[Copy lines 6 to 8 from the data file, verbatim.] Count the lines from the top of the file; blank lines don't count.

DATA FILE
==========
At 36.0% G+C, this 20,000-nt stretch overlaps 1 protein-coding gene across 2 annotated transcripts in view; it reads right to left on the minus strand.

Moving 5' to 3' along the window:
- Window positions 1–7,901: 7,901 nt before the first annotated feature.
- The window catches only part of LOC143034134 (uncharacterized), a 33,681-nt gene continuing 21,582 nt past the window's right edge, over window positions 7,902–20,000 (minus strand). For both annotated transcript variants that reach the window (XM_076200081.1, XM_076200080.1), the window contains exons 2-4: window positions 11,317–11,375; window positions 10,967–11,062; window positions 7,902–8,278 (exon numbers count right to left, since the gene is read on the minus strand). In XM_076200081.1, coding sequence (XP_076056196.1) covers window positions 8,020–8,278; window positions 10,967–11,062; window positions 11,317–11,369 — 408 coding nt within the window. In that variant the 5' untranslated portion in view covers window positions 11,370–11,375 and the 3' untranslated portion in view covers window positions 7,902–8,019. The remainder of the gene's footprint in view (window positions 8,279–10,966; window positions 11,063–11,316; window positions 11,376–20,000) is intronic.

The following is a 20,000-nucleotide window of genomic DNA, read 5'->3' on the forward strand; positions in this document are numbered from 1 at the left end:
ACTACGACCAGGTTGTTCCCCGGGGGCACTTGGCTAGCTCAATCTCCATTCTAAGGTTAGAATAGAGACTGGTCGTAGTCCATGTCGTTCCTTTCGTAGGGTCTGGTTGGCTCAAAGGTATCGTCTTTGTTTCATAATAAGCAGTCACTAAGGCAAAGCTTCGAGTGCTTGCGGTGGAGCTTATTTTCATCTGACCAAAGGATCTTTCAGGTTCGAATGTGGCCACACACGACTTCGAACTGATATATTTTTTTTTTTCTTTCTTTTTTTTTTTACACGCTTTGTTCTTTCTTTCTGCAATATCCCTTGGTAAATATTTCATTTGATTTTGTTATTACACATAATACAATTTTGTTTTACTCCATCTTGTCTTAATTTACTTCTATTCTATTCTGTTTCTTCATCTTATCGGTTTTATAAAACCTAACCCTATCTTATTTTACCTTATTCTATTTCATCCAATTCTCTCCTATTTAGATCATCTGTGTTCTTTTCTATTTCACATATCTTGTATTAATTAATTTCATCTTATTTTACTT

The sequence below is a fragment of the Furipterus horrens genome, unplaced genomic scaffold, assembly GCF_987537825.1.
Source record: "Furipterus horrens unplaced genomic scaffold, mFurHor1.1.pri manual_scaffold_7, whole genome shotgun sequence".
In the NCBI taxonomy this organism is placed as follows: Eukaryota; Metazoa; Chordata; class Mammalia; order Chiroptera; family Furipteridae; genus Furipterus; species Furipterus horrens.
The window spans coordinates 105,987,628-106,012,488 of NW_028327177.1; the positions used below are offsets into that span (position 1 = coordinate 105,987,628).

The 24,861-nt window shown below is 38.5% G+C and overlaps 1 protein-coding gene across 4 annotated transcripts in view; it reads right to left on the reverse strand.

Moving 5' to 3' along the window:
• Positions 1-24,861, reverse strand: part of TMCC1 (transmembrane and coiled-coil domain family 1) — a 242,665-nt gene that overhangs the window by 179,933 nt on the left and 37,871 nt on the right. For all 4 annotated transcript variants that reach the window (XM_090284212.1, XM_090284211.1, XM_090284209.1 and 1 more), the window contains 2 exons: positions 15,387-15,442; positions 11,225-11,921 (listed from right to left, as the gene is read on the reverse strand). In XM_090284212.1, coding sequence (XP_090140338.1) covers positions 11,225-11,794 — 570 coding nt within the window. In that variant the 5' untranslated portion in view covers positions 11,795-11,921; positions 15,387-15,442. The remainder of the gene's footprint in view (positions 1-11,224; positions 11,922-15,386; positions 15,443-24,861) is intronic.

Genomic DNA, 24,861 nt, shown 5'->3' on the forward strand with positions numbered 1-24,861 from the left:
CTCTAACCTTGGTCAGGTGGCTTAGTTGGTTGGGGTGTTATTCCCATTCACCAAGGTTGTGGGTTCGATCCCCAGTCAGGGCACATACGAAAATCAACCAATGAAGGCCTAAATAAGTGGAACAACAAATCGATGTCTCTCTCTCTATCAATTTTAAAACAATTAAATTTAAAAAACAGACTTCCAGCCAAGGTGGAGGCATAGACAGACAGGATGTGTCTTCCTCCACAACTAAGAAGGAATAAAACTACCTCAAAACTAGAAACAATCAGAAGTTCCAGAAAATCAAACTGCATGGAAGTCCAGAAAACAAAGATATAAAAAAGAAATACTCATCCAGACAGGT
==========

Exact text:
ACTACGACCAGGTTGTTCCCCGGGGGCACTTGGCTAGCTCAATCTCCATTCTAAGGTTAGAATAGAGACTGGTCGTAGTCCATGTCGTTCCTTTCGTAGGGTCTGGTTGGCTCAAAGGTATCGTCTTTGTTTCATAATAAGCAGTCACTAAGGCAAAGCTTCGAGTGCTTGCGGTGGAGCTTATTTTCATCTGACCAAAGGATCTTTCAGGTTCGAATGTGGCCACACACGACTTCGAACTGATATATTTTTTTTTTTCTTTCTTTTTTTTTTTACACGCTTTGTTCTTTCTTTCTGCAATATCCCTTGGTAAATATTTCATTTGATTTTGTTATTACACATAATACAATTTTGTTTTACTCCATCTTGTCTTAATTTACTTCTATTCTATTCTGTTTCTTCATCTTATCGGTTTTATAAAACCTAACCCTATCTTATTTTACCTTATTCTATTTCATCCAATTCTCTCCTATTTAGATCATCTGTGTTCTTTTCTATTTCACATATCTTGTATTAATTAATTTCATCTTATTTTACTT

The sequence below is a fragment of the Furipterus horrens genome, unplaced genomic scaffold, assembly GCF_987537825.1.
Source record: "Furipterus horrens unplaced genomic scaffold, mFurHor1.1.pri manual_scaffold_7, whole genome shotgun sequence".